Gopichand was a prolific writer. He wrote ten novels, twelve plays, numerous essays, sketches and letters. Though his novels are successful and his essays thought-provoking, he is remembered chiefly for his short stories. He wrote about a hundred short stories.
Gopichand had his own ideas on this genre. In his view, the shape of the short story could be different depending on which of the main elements theme, plot, and character is given importance. If characterisation is predominant, a story becomes a ‘sketch.’ In some of his stories plot is replaced by a progression of thought.
Gopichand’s stories fall into four broad categories: political, social, domestic and autobiographical. In the first type, he shows his awareness of the ideologies and functioning of several political parties. His stories illustrate how some families have come to grief and how their finer qualities are eroded by political involvement. A sensitive schoolboy is driven to Communism because his curiosity is suppressed by his domineering uncle (Peeditha Hrudayam). The reckless idealism of political activists figures in Pitrarjitham. Another story, Vamka, satirises the rivalry of the political parties which speak and act in the name of the people. An entire family is so deeply engrossed in politics that it neglects elementary courtesy to a guest (Bassu Agindi—Bassu Poyindi).
Social problems such as the effects of poverty, injustices in free hospitals, petty tyrannies, usury, beggary, miserliness and blackmail are dealt with in a score of stories. Dharmasupatri depicts in a poignant manner how Paparao who visits a free hospital for an eye operation becomes totally blind due to the callousness of the doctor. Sham shows the perverted sense of values of a miser, Kotireddi. Utter penury forces an old rickshaw-puller to carry two insensitive men resulting in his death, in Kalala Baruvu. Respectable neighbors quarrel over petty things egged on by their wives and children because of jealousy in Irugu—Porugu. Religious bigotry consumes the idealism of a Hindu boy and a Muslim girl in Rendu Hridayalu — Nindu Hridayalu. The sins of a cruel money-lender, Surayya, are visited on his family in Dharma Vaddi, Gopichand attempts a Freudian analysis of maternal affection in Matru Prema, according to which much of the unpleasantness and friction in our homes is due to the attitude of women who consider their daughters-in-law to be thieves snatching away their rightful property, their sons. Begging as a social evil is attacked in Bhuta Daya. It is sustained by well-meaning and charitable people who may not be aware that the beggars deliberately and inhumanly blind children to evoke the sympathy of the passersby.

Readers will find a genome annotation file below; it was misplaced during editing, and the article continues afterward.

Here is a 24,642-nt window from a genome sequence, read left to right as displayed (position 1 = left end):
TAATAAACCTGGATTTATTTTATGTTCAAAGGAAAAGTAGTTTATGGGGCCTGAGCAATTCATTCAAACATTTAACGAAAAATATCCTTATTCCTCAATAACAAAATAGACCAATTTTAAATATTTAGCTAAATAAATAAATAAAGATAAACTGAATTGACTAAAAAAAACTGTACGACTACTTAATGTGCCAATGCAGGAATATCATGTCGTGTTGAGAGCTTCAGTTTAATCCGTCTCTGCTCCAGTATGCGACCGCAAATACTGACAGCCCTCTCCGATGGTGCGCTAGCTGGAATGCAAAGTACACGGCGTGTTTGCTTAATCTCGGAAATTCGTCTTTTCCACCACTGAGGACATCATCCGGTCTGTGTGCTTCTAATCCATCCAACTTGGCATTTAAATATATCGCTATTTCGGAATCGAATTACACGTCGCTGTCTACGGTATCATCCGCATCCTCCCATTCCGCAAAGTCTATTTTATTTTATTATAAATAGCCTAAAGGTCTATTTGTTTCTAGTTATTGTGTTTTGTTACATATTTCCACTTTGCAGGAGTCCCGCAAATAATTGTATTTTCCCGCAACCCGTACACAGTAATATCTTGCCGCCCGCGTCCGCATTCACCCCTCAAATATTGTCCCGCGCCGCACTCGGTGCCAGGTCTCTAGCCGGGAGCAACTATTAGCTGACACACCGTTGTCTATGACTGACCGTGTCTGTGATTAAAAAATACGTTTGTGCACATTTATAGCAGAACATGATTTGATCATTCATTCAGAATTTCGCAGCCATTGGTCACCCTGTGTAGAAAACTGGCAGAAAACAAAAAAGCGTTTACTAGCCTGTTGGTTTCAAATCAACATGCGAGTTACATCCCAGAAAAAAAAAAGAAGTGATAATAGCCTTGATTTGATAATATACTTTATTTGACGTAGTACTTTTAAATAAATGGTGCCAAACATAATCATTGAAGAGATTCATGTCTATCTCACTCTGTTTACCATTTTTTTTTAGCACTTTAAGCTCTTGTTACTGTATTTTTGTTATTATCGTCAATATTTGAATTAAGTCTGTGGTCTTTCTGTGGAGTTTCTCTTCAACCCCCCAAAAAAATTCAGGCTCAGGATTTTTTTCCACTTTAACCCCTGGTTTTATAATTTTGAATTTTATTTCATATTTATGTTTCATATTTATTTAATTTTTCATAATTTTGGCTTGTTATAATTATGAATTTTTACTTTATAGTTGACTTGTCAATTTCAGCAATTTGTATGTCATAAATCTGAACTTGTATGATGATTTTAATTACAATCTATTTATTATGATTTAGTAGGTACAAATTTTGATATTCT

Gopichand is adept at describing the domestic scenes and its many frictions. The attractions and the tensions between a husband and wife, the pitfalls of love marriages, the prudery of men, the double standards of morality for men and women, the endurance and self-sacrifice of women are some of the themes in his stories.
In a fine story, Bharyallone Undi, a man hates his wife, Thayaramma, for being too fat. She discovers another girl who is driven away for being too slender. There are yet others who are deserted by their husbands for whimsical reasons. On understanding that the slavish mentality of women is responsible for this tolerance since long, Thayaramma resolves to ask her husband to grow fat like her. Atmagatham shows the problems in hastily contracted / marriages. Prudery and conventional morality have blunted the sensitivity of many people in modern times (Sampenga Puvvu). The double standards of morality which most people apply to men and women is exposed in Bharya Bhartalu.
Apadbandhavyam is one of Gopichand’s best stories which depicts the psychology of a woman on a flight. Her fear of an air crash makes her cultivate, rather hastily, the friendship of the man in the next seat. But when the plane lands safely at its destination, she ignores him, forgets the big promises she had made to him in those insecure and intimate moments.
An innovative technique used by Gopichand is to present the stories of non-human beings through soliloquies as if they are human. A tumma tree, a banyan tree, and an ox tell their tales in this fashion. Both the trees are vital to the village economy and even to the cultural life of the countryside. When the banyan tree is felled on the orders of an arrogant panchayat president, the tree bemoans man’s ingratitude. But it quickly grows again and creates new life. Some of these soliloquies satirise the industrial civilisation which has changed the attitude of people towards environment.
An element of satire is there in other stories also: “It was the centre of Andhra. This means that repairs of the road are few and the ditches many.” (Kalala Baruvu). Gopichand believed that Chalam’s stories contributed to moral laxity. Venkatachalam Pathra concludes with the pungent comment: “In Venkatachalam’s world there is not even drinking water.
A delicate sense of humour runs through his stories. The description of the fat Thayaramma, sitting in front of the oven and struggling to bend forward, provokes laughter. The quarrels over a pumpkin and an almond tree are humorously told.
Though Gopichand read many European writers, he was not a blind imitator of any of them. His stories have a purpose; they are meant to educate. He had the courage to attack age-old traditions, to expose self deceptions, and to condemn tyrannies of every sort. He ranks among the best of Telugu story writers.